On Fri, Mar 2, 2012 at 10:48 AM, Craig Weinberg <whatsons...@gmail.com> wrote:
> On Mar 1, 5:41 pm, Stathis Papaioannou <stath...@gmail.com> wrote:
>> On Fri, Mar 2, 2012 at 8:32 AM, Craig Weinberg <whatsons...@gmail.com> wrote:
>> > It depends how good the artificial brain stem was. The more of the
>> > brain you try to replace, the more intolerant it will be, probably
>> > exponentially so. Just as having four prosthetic limbs would be more
>> > of a burden than just one, the more the ratio of living brain to
>> > prosthetic brain tilts toward the prosthetic, the less person there is
>> > left. It's not strictly linear, as neuroplasticity would allow the
>> > person to scale down to what is left of the natural brain (as in cases
>> > where people have an entire hemisphere removed), and even if the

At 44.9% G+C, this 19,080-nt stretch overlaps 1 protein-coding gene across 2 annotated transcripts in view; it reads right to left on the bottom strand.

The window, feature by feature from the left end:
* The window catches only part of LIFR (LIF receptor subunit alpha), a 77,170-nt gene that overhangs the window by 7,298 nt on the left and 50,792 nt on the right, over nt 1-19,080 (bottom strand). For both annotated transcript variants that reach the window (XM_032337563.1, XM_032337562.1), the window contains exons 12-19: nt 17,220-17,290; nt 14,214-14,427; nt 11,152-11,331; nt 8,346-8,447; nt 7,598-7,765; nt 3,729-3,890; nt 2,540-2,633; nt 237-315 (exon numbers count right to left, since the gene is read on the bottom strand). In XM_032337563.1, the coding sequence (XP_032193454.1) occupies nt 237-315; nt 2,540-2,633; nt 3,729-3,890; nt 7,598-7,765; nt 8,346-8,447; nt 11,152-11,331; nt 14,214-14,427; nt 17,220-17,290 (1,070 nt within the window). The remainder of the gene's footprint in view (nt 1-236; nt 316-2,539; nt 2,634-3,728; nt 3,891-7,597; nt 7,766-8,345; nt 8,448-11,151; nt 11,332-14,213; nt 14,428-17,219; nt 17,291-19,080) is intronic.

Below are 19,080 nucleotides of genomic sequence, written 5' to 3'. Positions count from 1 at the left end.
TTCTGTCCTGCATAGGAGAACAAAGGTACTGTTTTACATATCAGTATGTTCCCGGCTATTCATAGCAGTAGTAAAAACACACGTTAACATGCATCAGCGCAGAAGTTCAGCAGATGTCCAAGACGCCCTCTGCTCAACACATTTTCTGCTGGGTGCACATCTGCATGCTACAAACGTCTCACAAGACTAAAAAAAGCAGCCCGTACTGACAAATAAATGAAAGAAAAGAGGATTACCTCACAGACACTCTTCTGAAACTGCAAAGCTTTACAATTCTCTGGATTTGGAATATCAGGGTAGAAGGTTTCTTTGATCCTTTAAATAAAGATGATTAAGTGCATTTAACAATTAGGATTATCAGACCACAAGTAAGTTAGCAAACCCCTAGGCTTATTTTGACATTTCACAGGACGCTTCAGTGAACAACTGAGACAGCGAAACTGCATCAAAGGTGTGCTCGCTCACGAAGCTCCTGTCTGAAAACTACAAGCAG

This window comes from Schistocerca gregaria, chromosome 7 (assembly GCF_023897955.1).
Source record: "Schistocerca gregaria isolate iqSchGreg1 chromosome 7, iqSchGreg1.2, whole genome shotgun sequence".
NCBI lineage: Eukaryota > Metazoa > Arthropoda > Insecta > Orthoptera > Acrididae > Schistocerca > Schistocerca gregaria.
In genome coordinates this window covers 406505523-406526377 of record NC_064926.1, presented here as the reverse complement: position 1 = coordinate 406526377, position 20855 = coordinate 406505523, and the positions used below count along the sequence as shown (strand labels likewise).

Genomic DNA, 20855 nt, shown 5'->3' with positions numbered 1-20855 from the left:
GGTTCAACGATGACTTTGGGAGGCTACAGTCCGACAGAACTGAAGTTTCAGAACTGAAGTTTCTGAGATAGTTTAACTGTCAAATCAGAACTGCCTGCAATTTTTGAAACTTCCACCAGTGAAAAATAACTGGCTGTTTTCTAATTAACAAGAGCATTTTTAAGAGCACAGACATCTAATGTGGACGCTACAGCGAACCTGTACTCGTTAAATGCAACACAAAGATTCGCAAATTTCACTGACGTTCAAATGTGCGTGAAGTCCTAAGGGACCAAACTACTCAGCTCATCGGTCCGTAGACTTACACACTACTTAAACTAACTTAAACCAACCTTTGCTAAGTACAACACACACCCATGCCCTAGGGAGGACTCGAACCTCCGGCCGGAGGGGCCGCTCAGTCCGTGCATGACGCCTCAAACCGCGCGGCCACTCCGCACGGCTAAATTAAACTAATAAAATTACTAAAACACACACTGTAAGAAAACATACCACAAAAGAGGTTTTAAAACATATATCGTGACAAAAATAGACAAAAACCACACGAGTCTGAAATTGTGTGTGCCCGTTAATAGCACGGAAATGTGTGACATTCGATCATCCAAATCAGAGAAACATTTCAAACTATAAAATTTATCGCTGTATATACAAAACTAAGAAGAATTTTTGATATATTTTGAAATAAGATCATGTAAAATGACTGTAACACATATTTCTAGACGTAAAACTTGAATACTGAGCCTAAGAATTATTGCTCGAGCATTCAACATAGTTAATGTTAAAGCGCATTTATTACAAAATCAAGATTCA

>> > prosthetics were good it is not clear that it would feel the same for
>> > the person. If the person survived with an artificial brain stem, they
>> > may never again feel that they were 'really' in their body again. If
>> > the cortex were replaced, they may regress to infancy and never be
>> > able to learn to use the new brain.
>> It's not a completely adequate artificial brain stem or cortex if it
>> doesn't work properly, is it? Just as an artificial heart that doesn't
>> increase output appropriately in response to exercise is not
>> completely adequate, though it might be adequate to prevent the person
>> from dying immediately.
> That's what I'm saying. It may be the case though that no artificial
> organ can be completely adequate in every sense - or even a
> transplant. It's one thing when it's a kidney, but when it's a brain,
> I don't think we can assume anything.

You do assume, though, that brain function can't be replicated by a
machine. That has no firmer basis than a claim that kidney function
cannot be replicated by a machine. After all, brains and kidneys are
made out of the same stuff. You could bite the bullet and declare
yourself a vitalist.

Stathis Papaioannou

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